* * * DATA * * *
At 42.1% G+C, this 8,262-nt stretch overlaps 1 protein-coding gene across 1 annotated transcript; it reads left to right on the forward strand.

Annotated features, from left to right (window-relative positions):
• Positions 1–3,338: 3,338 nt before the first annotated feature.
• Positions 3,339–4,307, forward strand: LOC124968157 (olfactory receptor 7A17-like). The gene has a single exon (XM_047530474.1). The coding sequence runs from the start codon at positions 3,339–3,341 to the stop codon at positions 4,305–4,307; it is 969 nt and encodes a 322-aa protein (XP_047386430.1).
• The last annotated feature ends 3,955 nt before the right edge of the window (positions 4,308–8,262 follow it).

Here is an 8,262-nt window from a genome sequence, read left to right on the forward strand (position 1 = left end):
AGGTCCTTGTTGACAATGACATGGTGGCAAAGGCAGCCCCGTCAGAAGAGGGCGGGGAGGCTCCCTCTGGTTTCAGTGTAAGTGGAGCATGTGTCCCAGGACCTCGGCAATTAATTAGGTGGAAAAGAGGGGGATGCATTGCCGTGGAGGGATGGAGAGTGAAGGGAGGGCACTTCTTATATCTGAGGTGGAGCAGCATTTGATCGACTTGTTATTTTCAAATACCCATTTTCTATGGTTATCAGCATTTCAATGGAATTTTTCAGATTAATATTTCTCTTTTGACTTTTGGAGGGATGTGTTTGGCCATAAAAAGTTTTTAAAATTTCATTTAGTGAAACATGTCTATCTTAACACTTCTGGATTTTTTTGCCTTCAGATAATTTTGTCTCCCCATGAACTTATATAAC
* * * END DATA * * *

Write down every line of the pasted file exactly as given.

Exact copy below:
At 42.1% G+C, this 8,262-nt stretch overlaps 1 protein-coding gene across 1 annotated transcript; it reads left to right on the forward strand.

Annotated features, from left to right (window-relative positions):
• Positions 1–3,338: 3,338 nt before the first annotated feature.
• Positions 3,339–4,307, forward strand: LOC124968157 (olfactory receptor 7A17-like). The gene has a single exon (XM_047530474.1). The coding sequence runs from the start codon at positions 3,339–3,341 to the stop codon at positions 4,305–4,307; it is 969 nt and encodes a 322-aa protein (XP_047386430.1).
• The last annotated feature ends 3,955 nt before the right edge of the window (positions 4,308–8,262 follow it).

Here is an 8,262-nt window from a genome sequence, read left to right on the forward strand (position 1 = left end):
AGGTCCTTGTTGACAATGACATGGTGGCAAAGGCAGCCCCGTCAGAAGAGGGCGGGGAGGCTCCCTCTGGTTTCAGTGTAAGTGGAGCATGTGTCCCAGGACCTCGGCAATTAATTAGGTGGAAAAGAGGGGGATGCATTGCCGTGGAGGGATGGAGAGTGAAGGGAGGGCACTTCTTATATCTGAGGTGGAGCAGCATTTGATCGACTTGTTATTTTCAAATACCCATTTTCTATGGTTATCAGCATTTCAATGGAATTTTTCAGATTAATATTTCTCTTTTGACTTTTGGAGGGATGTGTTTGGCCATAAAAAGTTTTTAAAATTTCATTTAGTGAAACATGTCTATCTTAACACTTCTGGATTTTTTTGCCTTCAGATAATTTTGTCTCCCCATGAACTTATATAAC